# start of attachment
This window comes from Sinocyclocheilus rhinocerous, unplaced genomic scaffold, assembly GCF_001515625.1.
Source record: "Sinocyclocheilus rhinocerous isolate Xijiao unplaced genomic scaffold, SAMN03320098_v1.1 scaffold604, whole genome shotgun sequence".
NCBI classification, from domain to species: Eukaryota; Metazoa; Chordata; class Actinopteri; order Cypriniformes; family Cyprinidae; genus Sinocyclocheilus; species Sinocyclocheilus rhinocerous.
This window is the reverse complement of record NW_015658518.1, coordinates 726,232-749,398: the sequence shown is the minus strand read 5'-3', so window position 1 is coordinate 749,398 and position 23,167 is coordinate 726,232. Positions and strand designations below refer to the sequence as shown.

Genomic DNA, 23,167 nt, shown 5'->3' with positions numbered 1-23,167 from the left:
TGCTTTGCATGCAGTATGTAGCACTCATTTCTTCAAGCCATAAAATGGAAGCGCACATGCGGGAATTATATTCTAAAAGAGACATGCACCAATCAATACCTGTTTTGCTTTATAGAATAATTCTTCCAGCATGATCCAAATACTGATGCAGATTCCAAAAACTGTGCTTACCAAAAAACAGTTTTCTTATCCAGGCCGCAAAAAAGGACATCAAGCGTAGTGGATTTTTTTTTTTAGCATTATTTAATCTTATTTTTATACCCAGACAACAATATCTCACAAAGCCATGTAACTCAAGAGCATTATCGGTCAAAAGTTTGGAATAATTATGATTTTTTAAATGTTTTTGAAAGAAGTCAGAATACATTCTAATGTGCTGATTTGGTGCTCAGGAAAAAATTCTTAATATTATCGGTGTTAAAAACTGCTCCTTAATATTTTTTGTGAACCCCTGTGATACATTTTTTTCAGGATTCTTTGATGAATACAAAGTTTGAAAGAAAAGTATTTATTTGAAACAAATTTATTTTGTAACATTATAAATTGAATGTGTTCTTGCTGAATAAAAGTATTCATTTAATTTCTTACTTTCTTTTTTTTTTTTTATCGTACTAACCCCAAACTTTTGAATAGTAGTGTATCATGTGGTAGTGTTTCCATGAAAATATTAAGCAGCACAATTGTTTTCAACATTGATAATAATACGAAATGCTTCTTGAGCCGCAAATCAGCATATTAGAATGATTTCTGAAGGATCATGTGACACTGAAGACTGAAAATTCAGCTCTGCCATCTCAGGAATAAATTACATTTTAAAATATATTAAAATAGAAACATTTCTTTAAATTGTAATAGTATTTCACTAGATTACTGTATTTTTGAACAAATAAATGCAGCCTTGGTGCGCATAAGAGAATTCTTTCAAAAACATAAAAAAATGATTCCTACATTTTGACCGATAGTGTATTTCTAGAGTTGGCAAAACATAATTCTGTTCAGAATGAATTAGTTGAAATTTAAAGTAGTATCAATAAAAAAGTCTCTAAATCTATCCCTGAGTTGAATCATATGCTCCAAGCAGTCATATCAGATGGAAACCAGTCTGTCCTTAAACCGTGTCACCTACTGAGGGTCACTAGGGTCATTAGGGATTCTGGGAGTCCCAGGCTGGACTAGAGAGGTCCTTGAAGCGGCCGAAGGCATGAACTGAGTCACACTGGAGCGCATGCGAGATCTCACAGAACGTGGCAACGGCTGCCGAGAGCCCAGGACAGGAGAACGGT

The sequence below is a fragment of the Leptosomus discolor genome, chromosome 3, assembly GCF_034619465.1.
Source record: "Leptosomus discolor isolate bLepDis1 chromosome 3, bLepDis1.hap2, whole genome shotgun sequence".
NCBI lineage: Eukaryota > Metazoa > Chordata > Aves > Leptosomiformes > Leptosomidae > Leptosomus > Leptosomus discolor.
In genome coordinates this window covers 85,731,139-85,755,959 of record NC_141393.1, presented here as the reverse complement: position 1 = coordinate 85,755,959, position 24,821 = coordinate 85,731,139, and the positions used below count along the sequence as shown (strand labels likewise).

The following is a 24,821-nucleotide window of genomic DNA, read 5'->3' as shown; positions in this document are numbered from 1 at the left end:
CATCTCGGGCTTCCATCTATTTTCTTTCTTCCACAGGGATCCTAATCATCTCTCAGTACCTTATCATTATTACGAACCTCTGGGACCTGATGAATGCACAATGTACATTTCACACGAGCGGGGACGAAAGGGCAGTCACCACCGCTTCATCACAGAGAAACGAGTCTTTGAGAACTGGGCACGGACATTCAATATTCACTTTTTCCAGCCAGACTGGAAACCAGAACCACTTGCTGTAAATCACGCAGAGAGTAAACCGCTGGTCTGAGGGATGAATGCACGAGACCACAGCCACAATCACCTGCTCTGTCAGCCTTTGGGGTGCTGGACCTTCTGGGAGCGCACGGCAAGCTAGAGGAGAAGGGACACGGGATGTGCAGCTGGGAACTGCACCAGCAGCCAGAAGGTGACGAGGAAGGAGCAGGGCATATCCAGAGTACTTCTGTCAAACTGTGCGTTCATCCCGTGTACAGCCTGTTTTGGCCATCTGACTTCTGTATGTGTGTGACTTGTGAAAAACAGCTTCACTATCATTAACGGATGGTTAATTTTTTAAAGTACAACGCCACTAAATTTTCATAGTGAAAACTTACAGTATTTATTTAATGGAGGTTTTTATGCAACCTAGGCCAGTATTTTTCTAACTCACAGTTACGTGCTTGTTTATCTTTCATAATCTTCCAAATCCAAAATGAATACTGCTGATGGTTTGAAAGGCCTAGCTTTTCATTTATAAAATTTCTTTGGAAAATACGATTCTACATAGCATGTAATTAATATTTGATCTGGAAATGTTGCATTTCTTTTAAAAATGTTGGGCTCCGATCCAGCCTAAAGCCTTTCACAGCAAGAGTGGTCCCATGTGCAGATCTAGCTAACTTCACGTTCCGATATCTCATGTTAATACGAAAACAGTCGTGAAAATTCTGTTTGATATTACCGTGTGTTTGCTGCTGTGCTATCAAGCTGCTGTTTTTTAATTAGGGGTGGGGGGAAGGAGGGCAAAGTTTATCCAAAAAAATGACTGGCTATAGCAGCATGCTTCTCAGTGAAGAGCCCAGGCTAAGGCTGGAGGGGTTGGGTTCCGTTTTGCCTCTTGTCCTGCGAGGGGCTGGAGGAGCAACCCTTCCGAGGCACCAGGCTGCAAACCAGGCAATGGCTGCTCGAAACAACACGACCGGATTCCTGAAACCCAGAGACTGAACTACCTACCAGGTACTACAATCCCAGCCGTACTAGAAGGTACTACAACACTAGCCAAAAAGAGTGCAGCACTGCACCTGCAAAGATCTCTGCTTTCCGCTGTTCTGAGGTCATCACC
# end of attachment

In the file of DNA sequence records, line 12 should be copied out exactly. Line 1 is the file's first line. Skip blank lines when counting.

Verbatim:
CATCTCGGGCTTCCATCTATTTTCTTTCTTCCACAGGGATCCTAATCATCTCTCAGTACCTTATCATTATTACGAACCTCTGGGACCTGATGAATGCACAATGTACATTTCACACGAGCGGGGACGAAAGGGCAGTCACCACCGCTTCATCACAGAGAAACGAGTCTTTGAGAACTGGGCACGGACATTCAATATTCACTTTTTCCAGCCAGACTGGAAACCAGAACCACTTGCTGTAAATCACGCAGAGAGTAAACCGCTGGTCTGAGGGATGAATGCACGAGACCACAGCCACAATCACCTGCTCTGTCAGCCTTTGGGGTGCTGGACCTTCTGGGAGCGCACGGCAAGCTAGAGGAGAAGGGACACGGGATGTGCAGCTGGGAACTGCACCAGCAGCCAGAAGGTGACGAGGAAGGAGCAGGGCATATCCAGAGTACTTCTGTCAAACTGTGCGTTCATCCCGTGTACAGCCTGTTTTGGCCATCTGACTTCTGTATGTGTGTGACTTGTGAAAAACAGCTTCACTATCATTAACGGATGGTTAATTTTTTAAAGTACAACGCCACTAAATTTTCATAGTGAAAACTTACAGTATTTATTTAATGGAGGTTTTTATGCAACCTAGGCCAGTATTTTTCTAACTCACAGTTACGTGCTTGTTTATCTTTCATAATCTTCCAAATCCAAAATGAATACTGCTGATGGTTTGAAAGGCCTAGCTTTTCATTTATAAAATTTCTTTGGAAAATACGATTCTACATAGCATGTAATTAATATTTGATCTGGAAATGTTGCATTTCTTTTAAAAATGTTGGGCTCCGATCCAGCCTAAAGCCTTTCACAGCAAGAGTGGTCCCATGTGCAGATCTAGCTAACTTCACGTTCCGATATCTCATGTTAATACGAAAACAGTCGTGAAAATTCTGTTTGATATTACCGTGTGTTTGCTGCTGTGCTATCAAGCTGCTGTTTTTTAATTAGGGGTGGGGGGAAGGAGGGCAAAGTTTATCCAAAAAAATGACTGGCTATAGCAGCATGCTTCTCAGTGAAGAGCCCAGGCTAAGGCTGGAGGGGTTGGGTTCCGTTTTGCCTCTTGTCCTGCGAGGGGCTGGAGGAGCAACCCTTCCGAGGCACCAGGCTGCAAACCAGGCAATGGCTGCTCGAAACAACACGACCGGATTCCTGAAACCCAGAGACTGAACTACCTACCAGGTACTACAATCCCAGCCGTACTAGAAGGTACTACAACACTAGCCAAAAAGAGTGCAGCACTGCACCTGCAAAGATCTCTGCTTTCCGCTGTTCTGAGGTCATCACC